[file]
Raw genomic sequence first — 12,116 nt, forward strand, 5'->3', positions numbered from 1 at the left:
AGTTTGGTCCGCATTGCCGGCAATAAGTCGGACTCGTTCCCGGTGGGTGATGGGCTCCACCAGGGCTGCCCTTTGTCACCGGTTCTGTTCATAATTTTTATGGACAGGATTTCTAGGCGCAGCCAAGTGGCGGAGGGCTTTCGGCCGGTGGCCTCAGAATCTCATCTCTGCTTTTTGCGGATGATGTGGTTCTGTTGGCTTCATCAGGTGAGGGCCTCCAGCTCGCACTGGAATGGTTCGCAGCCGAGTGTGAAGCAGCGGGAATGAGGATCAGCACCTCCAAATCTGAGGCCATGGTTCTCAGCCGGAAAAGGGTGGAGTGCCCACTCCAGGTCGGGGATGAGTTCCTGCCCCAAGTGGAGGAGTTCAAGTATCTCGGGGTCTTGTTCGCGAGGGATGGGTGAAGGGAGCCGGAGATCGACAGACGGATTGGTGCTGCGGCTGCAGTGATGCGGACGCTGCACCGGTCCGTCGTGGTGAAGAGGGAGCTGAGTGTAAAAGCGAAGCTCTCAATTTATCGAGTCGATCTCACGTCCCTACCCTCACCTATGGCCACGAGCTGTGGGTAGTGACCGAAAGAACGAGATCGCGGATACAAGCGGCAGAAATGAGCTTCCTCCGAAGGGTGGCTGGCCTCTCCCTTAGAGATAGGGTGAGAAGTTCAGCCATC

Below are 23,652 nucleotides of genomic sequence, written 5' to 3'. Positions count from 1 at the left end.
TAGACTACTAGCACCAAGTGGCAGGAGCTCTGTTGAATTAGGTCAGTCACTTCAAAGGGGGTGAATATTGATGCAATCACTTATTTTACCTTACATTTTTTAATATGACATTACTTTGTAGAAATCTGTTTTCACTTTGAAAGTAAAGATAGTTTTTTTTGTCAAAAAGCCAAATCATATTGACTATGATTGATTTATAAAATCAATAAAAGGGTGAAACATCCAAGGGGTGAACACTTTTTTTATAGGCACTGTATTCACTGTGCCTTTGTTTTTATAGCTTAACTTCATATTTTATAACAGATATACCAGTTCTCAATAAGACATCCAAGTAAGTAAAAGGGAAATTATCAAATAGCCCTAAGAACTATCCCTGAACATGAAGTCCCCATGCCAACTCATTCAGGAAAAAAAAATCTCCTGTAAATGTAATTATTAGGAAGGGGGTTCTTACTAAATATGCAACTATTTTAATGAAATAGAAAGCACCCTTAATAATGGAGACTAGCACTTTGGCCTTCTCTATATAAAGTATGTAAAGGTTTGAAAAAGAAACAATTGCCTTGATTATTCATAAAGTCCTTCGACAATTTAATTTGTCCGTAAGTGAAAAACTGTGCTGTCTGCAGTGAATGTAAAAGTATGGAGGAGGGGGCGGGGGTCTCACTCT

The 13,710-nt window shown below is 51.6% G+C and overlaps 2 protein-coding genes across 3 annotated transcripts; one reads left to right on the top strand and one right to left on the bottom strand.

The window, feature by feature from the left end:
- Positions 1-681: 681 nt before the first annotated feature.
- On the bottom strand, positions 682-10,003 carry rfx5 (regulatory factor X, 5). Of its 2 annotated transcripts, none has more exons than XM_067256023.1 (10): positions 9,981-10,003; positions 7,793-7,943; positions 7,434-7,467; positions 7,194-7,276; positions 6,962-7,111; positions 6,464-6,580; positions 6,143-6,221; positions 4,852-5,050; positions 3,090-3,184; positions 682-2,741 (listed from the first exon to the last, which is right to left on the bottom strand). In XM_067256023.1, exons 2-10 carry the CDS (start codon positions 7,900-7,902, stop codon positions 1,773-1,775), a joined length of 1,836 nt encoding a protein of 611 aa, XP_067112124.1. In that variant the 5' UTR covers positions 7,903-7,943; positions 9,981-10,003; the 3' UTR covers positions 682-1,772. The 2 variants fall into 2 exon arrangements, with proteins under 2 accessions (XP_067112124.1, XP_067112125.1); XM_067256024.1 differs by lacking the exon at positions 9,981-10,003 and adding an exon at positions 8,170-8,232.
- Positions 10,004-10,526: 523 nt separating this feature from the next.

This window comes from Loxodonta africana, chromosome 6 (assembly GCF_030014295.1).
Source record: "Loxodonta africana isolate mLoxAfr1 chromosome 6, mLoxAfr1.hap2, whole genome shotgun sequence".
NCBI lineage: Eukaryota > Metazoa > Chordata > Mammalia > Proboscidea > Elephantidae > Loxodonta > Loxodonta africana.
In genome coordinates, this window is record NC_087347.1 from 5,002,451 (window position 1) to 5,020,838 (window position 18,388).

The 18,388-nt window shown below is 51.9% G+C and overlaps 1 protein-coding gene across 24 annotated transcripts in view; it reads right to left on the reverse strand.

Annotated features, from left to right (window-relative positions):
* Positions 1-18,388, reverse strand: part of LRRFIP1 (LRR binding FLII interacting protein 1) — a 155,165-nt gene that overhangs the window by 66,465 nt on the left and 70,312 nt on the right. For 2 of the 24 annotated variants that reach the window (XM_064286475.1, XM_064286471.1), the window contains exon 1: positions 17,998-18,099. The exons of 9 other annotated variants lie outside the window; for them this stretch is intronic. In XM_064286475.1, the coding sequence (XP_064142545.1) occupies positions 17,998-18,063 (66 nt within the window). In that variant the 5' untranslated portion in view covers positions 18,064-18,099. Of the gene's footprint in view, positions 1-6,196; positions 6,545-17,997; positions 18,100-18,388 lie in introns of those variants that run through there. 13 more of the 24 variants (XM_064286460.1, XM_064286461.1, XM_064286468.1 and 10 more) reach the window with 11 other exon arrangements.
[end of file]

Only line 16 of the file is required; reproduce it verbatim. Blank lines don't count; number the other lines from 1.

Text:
* Positions 1-18,388, reverse strand: part of LRRFIP1 (LRR binding FLII interacting protein 1) — a 155,165-nt gene that overhangs the window by 66,465 nt on the left and 70,312 nt on the right. For 2 of the 24 annotated variants that reach the window (XM_064286475.1, XM_064286471.1), the window contains exon 1: positions 17,998-18,099. The exons of 9 other annotated variants lie outside the window; for them this stretch is intronic. In XM_064286475.1, the coding sequence (XP_064142545.1) occupies positions 17,998-18,063 (66 nt within the window). In that variant the 5' untranslated portion in view covers positions 18,064-18,099. Of the gene's footprint in view, positions 1-6,196; positions 6,545-17,997; positions 18,100-18,388 lie in introns of those variants that run through there. 13 more of the 24 variants (XM_064286460.1, XM_064286461.1, XM_064286468.1 and 10 more) reach the window with 11 other exon arrangements.